We went to the Valley today after work to go swimming in a very cold mountain river, and there was a family of Mallards that I got to swim with. I didn’t have my camera, so I do not have pictures. It was so much fun. They let me get really close as they foraged and fought the current. There were also Common Mergansers (a new species for me in the park), but they weren’t as friendly.
Friday, July 24, 2009
July 17, 2009
We have a four day break, so I am doing some extra banding in
Hummingbirds can be tricky business, but it is so much fun. We don’t band them, but we can record age and sex. Age can be determined by examining the bill for corrugations that disappear as the bird grows older and by plumage. Sex and species can also be determined by a combination of plumage characteristics, usually the tail feathers (R2 and R4).
I really like working with hummingbirds; I might want to continue working with them in a specialized hummingbird banding program or in graduate school. I’ve decided I want to add the Peterson Guide to Hummingbirds to my wish list. I got to peruse it in the bookstore at
I also saw my first Western Rattlesnake today. He was massive (>3 feet), but I think the Timber Rattlesnake I almost stepped on when I was a kid was larger. We found him crossing the path, and he went into a thicket near where we have some of our nets. We were able to get really close to him (not within strike distance), and he didn’t coil-up or exhibit defensive behavior. I was a little paranoid when checking nets for the rest of the day; a snakebite is NOT what I need right now. I wish I knew more about reptiles (I loved them when I was little); maybe I will take herpetology in the spring. I would love to be able to handle snakes safely.
Earlier this season at White Wolf we had an Oregon Junco that had been banded wrong in a previous year because someone did not use the leg gauge to determine the right size. Its right foot had died and we had to amputate so it would not get infected. It was a really sad day, especially because Jeff said he has never recaptured an amputee. We didn’t even have the heart to band the other leg. Today made the situation a little better because we recaptured the amputee junco. His leg was completely healed over with no signs of infection. The bird did not seem to be greatly impacted by missing a foot; he even had a cloacal protuberance (breeding characteristics). It made us so happy that he was alive and doing well. I sent him away with a shiny new band (this time correctly size and attached) on his left leg. He even perched on a nearby tree with ease. Go Juncos!!!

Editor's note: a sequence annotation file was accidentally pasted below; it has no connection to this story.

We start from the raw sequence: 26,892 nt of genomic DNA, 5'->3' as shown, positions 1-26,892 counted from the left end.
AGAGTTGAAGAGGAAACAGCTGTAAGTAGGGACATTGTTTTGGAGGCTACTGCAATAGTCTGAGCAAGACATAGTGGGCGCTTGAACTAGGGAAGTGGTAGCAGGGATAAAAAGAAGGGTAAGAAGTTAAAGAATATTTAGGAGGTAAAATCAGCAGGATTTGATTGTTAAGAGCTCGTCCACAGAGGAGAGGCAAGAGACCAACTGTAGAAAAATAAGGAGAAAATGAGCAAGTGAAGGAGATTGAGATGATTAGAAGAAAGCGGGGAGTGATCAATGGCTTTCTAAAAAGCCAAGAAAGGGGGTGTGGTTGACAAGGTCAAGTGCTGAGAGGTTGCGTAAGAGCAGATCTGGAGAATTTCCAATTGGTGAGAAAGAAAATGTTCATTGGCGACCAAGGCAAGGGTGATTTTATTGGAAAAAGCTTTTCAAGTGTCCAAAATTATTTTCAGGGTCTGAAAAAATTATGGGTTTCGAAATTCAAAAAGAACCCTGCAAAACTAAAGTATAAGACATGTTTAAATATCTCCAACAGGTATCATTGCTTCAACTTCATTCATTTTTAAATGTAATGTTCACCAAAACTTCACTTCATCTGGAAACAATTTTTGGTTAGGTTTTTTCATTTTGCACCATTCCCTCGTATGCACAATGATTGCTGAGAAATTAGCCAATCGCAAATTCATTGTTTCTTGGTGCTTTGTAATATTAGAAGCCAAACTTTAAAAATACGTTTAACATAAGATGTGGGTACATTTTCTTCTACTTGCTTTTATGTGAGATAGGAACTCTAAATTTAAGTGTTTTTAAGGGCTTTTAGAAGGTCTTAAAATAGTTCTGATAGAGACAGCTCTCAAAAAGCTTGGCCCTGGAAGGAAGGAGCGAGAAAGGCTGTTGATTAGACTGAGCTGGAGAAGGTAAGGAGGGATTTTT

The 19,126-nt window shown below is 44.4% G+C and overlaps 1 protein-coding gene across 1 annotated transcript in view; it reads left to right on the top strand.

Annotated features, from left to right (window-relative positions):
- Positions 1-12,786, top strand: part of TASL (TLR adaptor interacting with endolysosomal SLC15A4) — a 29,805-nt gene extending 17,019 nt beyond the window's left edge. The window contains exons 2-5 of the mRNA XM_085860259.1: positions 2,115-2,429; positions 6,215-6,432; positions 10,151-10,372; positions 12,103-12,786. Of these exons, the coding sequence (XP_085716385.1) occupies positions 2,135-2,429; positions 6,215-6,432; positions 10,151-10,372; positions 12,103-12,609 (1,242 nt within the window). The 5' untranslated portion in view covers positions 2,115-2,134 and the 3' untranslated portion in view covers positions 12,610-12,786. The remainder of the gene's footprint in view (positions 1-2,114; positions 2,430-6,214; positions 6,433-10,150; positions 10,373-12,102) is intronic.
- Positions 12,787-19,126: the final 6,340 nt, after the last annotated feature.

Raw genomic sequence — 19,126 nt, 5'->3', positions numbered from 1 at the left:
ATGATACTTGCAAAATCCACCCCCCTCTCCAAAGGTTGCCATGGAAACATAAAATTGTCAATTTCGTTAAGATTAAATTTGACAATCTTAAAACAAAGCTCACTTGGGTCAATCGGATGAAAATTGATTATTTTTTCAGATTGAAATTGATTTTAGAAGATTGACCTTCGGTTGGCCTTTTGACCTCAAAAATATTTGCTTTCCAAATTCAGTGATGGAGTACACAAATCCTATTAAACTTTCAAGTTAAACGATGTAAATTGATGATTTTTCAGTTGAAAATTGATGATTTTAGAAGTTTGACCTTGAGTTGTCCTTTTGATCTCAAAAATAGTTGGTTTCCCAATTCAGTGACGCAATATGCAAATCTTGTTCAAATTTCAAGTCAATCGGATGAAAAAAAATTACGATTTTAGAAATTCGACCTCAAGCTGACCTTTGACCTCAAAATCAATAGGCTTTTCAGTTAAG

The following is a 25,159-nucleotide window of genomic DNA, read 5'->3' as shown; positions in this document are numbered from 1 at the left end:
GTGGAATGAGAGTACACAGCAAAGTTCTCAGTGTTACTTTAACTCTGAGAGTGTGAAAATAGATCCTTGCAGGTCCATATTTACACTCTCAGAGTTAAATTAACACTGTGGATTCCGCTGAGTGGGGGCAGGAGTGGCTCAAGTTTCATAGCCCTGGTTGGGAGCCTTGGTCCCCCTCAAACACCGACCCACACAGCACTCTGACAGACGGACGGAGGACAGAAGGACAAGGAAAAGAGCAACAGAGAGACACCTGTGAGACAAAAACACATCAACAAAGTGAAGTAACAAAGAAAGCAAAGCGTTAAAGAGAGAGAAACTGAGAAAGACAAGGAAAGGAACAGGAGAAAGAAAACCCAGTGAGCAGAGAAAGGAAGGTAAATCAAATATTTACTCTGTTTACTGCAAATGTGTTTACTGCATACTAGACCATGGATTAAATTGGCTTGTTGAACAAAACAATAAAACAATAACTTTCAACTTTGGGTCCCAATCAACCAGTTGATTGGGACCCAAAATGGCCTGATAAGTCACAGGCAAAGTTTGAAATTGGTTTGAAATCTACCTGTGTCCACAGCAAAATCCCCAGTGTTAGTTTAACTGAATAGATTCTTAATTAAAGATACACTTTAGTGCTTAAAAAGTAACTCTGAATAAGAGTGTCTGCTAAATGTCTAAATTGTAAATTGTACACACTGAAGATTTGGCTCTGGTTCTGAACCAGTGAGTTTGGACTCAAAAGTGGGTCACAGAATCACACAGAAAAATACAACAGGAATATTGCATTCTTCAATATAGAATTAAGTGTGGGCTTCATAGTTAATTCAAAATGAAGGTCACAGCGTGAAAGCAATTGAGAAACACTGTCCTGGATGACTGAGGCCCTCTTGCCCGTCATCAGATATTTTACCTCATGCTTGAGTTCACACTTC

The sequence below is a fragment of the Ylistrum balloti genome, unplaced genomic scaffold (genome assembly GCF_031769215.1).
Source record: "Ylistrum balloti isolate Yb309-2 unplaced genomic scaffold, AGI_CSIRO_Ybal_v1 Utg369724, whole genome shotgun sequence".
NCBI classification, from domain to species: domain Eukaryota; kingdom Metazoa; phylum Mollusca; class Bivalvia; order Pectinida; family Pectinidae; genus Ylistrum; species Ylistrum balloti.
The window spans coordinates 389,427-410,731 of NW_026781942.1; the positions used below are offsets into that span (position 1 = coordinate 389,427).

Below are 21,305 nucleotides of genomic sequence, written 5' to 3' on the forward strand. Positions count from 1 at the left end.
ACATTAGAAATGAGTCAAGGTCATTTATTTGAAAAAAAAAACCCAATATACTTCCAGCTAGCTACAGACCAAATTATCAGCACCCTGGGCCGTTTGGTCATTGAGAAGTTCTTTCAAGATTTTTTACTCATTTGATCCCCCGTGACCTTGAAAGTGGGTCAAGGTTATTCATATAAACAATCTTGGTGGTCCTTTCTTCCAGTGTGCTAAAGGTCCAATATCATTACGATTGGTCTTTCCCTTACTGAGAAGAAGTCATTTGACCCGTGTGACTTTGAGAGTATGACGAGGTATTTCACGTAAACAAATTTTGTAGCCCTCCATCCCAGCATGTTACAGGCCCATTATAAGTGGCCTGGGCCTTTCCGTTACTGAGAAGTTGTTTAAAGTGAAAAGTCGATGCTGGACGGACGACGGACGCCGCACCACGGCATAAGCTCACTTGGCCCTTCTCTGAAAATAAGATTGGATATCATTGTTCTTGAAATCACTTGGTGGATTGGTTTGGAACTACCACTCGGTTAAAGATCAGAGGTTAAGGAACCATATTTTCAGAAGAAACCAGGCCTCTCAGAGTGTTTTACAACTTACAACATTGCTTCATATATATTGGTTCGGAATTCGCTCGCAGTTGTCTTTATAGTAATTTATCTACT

July 10, 2009
We were really bored this afternoon, so we decided to suspend a peanut from a tree branch with dental floss to see if the Steller’s Jays could figure out how to get it. We expected him to figure out how to pull up the string up and hold it with his foot, but in true corvid fashion he did something totally unexpected and decided to wrap the floss around the trunk of the tree. It didn’t take him long to untie the string and get the peanut, but I think the California Ground Squirrels still have them beat. This one was massive. Is it possible for a squirrel to get diabetes from overeating?
Thursday, July 23, 2009
Tuesday, July 7, 2009
We finally got out of Hodgdon today!!! Jeff, Alan and I decided to go to Tuolumne Meadows to do some birding and alpine hiking. Tuolumne Meadows is amazing. We saw White-crowned Sparrows and Red-winged Blackbird in the meadow. At the visitors center I got a new book, Introduction to the California Condor, by Noel and Helen Snyder. I am really excited to start reading it; I love condors.
We went hiking to a lake at
After our hike we drove just a bit further to
We had a surprise when we were banding at Crane Flat the other day; Sarah, the park bird biologist, told us that Dave DeSante, founder of IBP, and Rodney, who currently heads the institute, would be visiting. Both are amazing banders, and have an amazing enthusiasm for birds. They were in the park working on survey transects that Dave has been doing for thirty-two years (without missing a year). We were a little nervous about them coming, but everything was totally fine. They are both really nice, and they said they were really impressed with our speed in processing birds and excitement about banding in
There was a little conflict between our group here and Dave DeSante. Jeff has always told us that we should close nets if they look windy or hot, but Dave thinks it can leave a great impact on the data. It was a classic conflict between field biologists and data managers. Dave seemed a little callous at first, but when we talked about it, he is just concerned that we are taking good data. There is no reason for being here having a minor impact on birds if our data cannot be used. Rodney suggested that we make shorter net runs (~10 minutes). We are still closing nets when in doubt, but it is nice to have other solutions.